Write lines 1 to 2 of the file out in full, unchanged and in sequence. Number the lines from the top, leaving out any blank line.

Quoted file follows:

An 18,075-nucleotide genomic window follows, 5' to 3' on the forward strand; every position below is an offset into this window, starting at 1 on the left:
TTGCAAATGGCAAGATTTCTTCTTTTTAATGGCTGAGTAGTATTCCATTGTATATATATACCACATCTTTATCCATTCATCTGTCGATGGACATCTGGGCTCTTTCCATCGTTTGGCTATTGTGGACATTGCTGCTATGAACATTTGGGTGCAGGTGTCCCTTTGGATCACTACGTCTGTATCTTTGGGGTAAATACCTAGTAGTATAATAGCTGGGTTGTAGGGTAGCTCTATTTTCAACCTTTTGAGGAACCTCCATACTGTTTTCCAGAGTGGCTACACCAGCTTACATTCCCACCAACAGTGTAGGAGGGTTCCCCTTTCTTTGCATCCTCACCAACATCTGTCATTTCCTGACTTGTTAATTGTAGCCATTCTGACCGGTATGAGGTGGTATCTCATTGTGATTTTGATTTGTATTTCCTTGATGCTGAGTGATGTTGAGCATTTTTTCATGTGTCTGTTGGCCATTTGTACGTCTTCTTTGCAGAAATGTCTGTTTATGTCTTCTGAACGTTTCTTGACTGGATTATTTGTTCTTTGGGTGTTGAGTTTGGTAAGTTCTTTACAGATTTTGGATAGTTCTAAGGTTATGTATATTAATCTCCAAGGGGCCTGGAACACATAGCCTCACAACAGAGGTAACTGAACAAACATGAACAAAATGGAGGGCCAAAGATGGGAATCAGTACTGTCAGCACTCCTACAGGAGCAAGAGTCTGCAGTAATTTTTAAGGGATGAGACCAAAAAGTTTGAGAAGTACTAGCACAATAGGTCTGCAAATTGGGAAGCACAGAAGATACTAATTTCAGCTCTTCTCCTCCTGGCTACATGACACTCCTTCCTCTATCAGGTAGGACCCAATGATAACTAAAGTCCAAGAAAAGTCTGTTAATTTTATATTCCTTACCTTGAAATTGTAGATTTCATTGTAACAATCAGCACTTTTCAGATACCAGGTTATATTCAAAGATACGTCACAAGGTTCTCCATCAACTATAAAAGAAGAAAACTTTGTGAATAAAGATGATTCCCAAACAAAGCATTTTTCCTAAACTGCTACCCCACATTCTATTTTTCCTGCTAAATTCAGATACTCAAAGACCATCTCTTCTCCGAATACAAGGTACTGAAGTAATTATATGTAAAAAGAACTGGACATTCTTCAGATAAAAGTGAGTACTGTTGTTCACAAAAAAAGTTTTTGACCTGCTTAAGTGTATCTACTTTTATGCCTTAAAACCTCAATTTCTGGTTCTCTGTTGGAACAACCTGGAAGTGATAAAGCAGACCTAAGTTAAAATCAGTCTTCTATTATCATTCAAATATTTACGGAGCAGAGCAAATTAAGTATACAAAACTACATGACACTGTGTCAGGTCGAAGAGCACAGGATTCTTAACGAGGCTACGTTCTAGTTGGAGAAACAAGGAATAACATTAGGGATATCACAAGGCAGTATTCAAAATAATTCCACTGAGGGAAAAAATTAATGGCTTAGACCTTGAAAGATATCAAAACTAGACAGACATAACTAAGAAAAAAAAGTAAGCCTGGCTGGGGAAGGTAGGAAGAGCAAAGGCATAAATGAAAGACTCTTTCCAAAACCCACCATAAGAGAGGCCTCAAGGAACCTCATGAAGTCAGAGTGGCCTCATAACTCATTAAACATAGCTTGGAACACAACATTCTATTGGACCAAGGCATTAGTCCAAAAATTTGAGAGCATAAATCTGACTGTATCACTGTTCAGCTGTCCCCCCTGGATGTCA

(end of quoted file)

An 18,075-nucleotide genomic window follows, 5' to 3' on the forward strand; every position below is an offset into this window, starting at 1 on the left:
TTGCAAATGGCAAGATTTCTTCTTTTTAATGGCTGAGTAGTATTCCATTGTATATATATACCACATCTTTATCCATTCATCTGTCGATGGACATCTGGGCTCTTTCCATCGTTTGGCTATTGTGGACATTGCTGCTATGAACATTTGGGTGCAGGTGTCCCTTTGGATCACTACGTCTGTATCTTTGGGGTAAATACCTAGTAGTATAATAGCTGGGTTGTAGGGTAGCTCTATTTTCAACCTTTTGAGGAACCTCCATACTGTTTTCCAGAGTGGCTACACCAGCTTACATTCCCACCAACAGTGTAGGAGGGTTCCCCTTTCTTTGCATCCTCACCAACATCTGTCATTTCCTGACTTGTTAATTGTAGCCATTCTGACCGGTATGAGGTGGTATCTCATTGTGATTTTGATTTGTATTTCCTTGATGCTGAGTGATGTTGAGCATTTTTTCATGTGTCTGTTGGCCATTTGTACGTCTTCTTTGCAGAAATGTCTGTTTATGTCTTCTGAACGTTTCTTGACTGGATTATTTGTTCTTTGGGTGTTGAGTTTGGTAAGTTCTTTACAGATTTTGGATAGTTCTAAGGTTATGTATATTAATCTCCAAGGGGCCTGGAACACATAGCCTCACAACAGAGGTAACTGAACAAACATGAACAAAATGGAGGGCCAAAGATGGGAATCAGTACTGTCAGCACTCCTACAGGAGCAAGAGTCTGCAGTAATTTTTAAGGGATGAGACCAAAAAGTTTGAGAAGTACTAGCACAATAGGTCTGCAAATTGGGAAGCACAGAAGATACTAATTTCAGCTCTTCTCCTCCTGGCTACATGACACTCCTTCCTCTATCAGGTAGGACCCAATGATAACTAAAGTCCAAGAAAAGTCTGTTAATTTTATATTCCTTACCTTGAAATTGTAGATTTCATTGTAACAATCAGCACTTTTCAGATACCAGGTTATATTCAAAGATACGTCACAAGGTTCTCCATCAACTATAAAAGAAGAAAACTTTGTGAATAAAGATGATTCCCAAACAAAGCATTTTTCCTAAACTGCTACCCCACATTCTATTTTTCCTGCTAAATTCAGATACTCAAAGACCATCTCTTCTCCGAATACAAGGTACTGAAGTAATTATATGTAAAAAGAACTGGACATTCTTCAGATAAAAGTGAGTACTGTTGTTCACAAAAAAAGTTTTTGACCTGCTTAAGTGTATCTACTTTTATGCCTTAAAACCTCAATTTCTGGTTCTCTGTTGGAACAACCTGGAAGTGATAAAGCAGACCTAAGTTAAAATCAGTCTTCTATTATCATTCAAATATTTACGGAGCAGAGCAAATTAAGTATACAAAACTACATGACACTGTGTCAGGTCGAAGAGCACAGGATTCTTAACGAGGCTACGTTCTAGTTGGAGAAACAAGGAATAACATTAGGGATATCACAAGGCAGTATTCAAAATAATTCCACTGAGGGAAAAAATTAATGGCTTAGACCTTGAAAGATATCAAAACTAGACAGACATAACTAAGAAAAAAAAGTAAGCCTGGCTGGGGAAGGTAGGAAGAGCAAAGGCATAAATGAAAGACTCTTTCCAAAACCCACCATAAGAGAGGCCTCAAGGAACCTCATGAAGTCAGAGTGGCCTCATAACTCATTAAACATAGCTTGGAACACAACATTCTATTGGACCAAGGCATTAGTCCAAAAATTTGAGAGCATAAATCTGACTGTATCACTGTTCAGCTGTCCCCCCTGGATGTCA